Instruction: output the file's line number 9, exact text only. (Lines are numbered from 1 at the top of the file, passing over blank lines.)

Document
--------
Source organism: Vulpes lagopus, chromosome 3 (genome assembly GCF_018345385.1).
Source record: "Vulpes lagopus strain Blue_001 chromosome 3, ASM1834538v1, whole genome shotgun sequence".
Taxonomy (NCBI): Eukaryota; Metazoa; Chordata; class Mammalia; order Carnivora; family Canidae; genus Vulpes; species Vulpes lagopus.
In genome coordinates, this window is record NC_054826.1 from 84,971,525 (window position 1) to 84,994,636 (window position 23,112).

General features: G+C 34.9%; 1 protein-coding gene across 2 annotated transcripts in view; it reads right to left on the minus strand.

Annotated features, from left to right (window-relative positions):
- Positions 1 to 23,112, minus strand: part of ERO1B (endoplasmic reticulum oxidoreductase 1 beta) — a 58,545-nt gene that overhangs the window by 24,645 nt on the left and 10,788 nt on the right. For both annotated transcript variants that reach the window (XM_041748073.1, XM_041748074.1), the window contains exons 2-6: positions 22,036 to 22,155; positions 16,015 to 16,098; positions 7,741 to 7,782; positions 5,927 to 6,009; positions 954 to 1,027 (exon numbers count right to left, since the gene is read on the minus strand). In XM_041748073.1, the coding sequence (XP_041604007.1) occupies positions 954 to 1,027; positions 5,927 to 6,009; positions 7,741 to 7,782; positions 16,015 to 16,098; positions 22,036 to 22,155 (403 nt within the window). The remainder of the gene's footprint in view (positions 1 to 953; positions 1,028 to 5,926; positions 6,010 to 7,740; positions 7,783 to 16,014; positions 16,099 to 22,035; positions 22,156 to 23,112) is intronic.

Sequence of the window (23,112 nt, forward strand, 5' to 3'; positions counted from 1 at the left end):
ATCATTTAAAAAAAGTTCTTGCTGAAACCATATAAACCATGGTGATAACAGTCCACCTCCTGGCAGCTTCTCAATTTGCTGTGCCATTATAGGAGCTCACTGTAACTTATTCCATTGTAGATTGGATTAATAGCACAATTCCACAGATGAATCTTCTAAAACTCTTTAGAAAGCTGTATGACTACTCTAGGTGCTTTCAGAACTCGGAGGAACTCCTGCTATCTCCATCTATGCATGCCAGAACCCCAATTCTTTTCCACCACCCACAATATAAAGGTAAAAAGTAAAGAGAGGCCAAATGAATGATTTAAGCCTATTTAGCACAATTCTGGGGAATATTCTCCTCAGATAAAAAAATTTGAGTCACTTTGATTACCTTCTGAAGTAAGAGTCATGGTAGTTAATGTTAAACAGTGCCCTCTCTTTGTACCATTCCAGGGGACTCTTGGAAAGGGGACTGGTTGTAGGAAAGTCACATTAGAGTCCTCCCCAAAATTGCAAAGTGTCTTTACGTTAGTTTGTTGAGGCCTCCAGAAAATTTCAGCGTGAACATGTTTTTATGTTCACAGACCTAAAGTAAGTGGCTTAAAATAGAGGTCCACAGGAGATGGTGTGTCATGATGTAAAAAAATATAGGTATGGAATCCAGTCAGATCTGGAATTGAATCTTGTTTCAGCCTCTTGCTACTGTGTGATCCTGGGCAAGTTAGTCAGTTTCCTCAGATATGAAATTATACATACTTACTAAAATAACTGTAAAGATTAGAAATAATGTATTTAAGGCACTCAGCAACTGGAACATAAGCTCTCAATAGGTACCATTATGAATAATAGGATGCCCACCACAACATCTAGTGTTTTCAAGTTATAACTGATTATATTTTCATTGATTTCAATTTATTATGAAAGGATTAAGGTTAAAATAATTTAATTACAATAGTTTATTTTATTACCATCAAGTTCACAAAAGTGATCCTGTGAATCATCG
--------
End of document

ATCATTTAAAAAAAGTTCTTGCTGAAACCATATAAACCATGGTGATAACAGTCCACCTCCTGGCAGCTTCTCAATTTGCTGTGCCATTATAGGAGCTCACTGTAACTTATTCCATTGTAGATTGGATTAATAGCACAATTCCACAGATGAATCTTCTAAAACTCTTTAGAAAGCTGTATGACTACTCTAGGTGCTTTCAGAACTCGGAGGAACTCCTGCTATCTCCATCTATGCATGCCAGAACCCCAATTCTTTTCCACCACCCACAATATAAAGGTAAAAAGTAAAGAGAGGCCAAATGAATGATTTAAGCCTATTTAGCACAATTCTGGGGAATATTCTCCTCAGATAAAAAAATTTGAGTCACTTTGATTACCTTCTGAAGTAAGAGTCATGGTAGTTAATGTTAAACAGTGCCCTCTCTTTGTACCATTCCAGGGGACTCTTGGAAAGGGGACTGGTTGTAGGAAAGTCACATTAGAGTCCTCCCCAAAATTGCAAAGTGTCTTTACGTTAGTTTGTTGAGGCCTCCAGAAAATTTCAGCGTGAACATGTTTTTATGTTCACAGACCTAAAGTAAGTGGCTTAAAATAGAGGTCCACAGGAGATGGTGTGTCATGATGTAAAAAAATATAGGTATGGAATCCAGTCAGATCTGGAATTGAATCTTGTTTCAGCCTCTTGCTACTGTGTGATCCTGGGCAAGTTAGTCAGTTTCCTCAGATATGAAATTATACATACTTACTAAAATAACTGTAAAGATTAGAAATAATGTATTTAAGGCACTCAGCAACTGGAACATAAGCTCTCAATAGGTACCATTATGAATAATAGGATGCCCACCACAACATCTAGTGTTTTCAAGTTATAACTGATTATATTTTCATTGATTTCAATTTATTATGAAAGGATTAAGGTTAAAATAATTTAATTACAATAGTTTATTTTATTACCATCAAGTTCACAAAAGTGATCCTGTGAATCATCG